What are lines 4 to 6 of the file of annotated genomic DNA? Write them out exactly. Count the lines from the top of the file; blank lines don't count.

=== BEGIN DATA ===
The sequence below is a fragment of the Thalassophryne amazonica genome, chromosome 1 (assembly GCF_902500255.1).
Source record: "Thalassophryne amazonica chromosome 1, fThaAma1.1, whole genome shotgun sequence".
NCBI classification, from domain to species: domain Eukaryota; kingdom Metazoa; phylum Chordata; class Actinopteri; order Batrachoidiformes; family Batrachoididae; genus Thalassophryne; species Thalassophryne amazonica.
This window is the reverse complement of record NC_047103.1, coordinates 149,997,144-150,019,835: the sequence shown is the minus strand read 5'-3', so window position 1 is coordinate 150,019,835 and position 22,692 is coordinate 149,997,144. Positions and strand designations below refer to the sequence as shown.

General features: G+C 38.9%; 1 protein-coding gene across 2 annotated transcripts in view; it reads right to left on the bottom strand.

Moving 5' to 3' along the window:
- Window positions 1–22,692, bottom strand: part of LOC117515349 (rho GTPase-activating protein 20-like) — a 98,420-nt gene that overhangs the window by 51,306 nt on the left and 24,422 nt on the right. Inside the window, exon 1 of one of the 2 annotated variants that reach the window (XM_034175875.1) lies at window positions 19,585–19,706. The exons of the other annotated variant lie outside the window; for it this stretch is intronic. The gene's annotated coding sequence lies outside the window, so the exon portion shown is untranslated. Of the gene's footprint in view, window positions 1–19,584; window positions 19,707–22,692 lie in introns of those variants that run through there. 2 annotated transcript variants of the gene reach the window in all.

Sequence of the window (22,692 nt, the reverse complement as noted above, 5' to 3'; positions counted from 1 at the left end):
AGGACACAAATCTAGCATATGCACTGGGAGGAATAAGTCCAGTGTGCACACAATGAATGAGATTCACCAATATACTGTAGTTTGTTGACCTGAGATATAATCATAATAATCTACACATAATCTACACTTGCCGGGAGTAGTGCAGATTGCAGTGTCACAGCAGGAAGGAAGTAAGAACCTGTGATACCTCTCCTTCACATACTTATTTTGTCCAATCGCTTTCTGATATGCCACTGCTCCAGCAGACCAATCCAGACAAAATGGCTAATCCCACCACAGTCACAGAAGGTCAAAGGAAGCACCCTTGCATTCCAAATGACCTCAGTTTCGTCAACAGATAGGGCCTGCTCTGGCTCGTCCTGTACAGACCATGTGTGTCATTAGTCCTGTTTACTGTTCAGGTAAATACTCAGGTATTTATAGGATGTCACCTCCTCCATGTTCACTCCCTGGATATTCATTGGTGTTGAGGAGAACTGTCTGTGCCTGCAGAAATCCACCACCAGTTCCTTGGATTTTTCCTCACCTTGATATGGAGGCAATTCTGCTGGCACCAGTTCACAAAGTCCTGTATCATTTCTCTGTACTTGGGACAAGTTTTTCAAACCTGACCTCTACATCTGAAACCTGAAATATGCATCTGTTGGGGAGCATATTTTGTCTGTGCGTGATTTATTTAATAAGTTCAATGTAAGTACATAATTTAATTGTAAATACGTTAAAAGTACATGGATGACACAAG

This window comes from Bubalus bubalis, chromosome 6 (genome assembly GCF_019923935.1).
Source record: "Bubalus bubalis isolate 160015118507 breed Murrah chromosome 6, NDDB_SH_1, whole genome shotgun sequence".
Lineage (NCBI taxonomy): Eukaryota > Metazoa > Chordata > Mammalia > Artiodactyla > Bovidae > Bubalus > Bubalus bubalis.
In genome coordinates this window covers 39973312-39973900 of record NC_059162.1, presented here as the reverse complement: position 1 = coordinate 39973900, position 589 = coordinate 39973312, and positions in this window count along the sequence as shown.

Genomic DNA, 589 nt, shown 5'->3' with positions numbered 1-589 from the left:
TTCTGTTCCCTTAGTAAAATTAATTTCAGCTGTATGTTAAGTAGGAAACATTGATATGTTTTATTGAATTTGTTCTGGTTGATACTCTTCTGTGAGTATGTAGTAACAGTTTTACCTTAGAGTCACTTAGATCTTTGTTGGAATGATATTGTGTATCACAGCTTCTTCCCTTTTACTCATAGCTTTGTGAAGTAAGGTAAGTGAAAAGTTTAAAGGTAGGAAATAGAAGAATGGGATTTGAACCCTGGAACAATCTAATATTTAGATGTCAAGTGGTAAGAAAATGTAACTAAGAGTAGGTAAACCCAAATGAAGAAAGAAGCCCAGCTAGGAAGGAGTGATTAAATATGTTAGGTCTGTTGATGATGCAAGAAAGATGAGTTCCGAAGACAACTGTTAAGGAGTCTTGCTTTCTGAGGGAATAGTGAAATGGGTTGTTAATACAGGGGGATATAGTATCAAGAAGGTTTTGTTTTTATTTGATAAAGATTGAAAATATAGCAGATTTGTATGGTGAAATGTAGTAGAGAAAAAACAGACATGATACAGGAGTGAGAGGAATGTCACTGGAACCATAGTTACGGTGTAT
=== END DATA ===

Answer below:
This window is the reverse complement of record NC_047103.1, coordinates 149,997,144-150,019,835: the sequence shown is the minus strand read 5'-3', so window position 1 is coordinate 150,019,835 and position 22,692 is coordinate 149,997,144. Positions and strand designations below refer to the sequence as shown.

General features: G+C 38.9%; 1 protein-coding gene across 2 annotated transcripts in view; it reads right to left on the bottom strand.

Moving 5' to 3' along the window: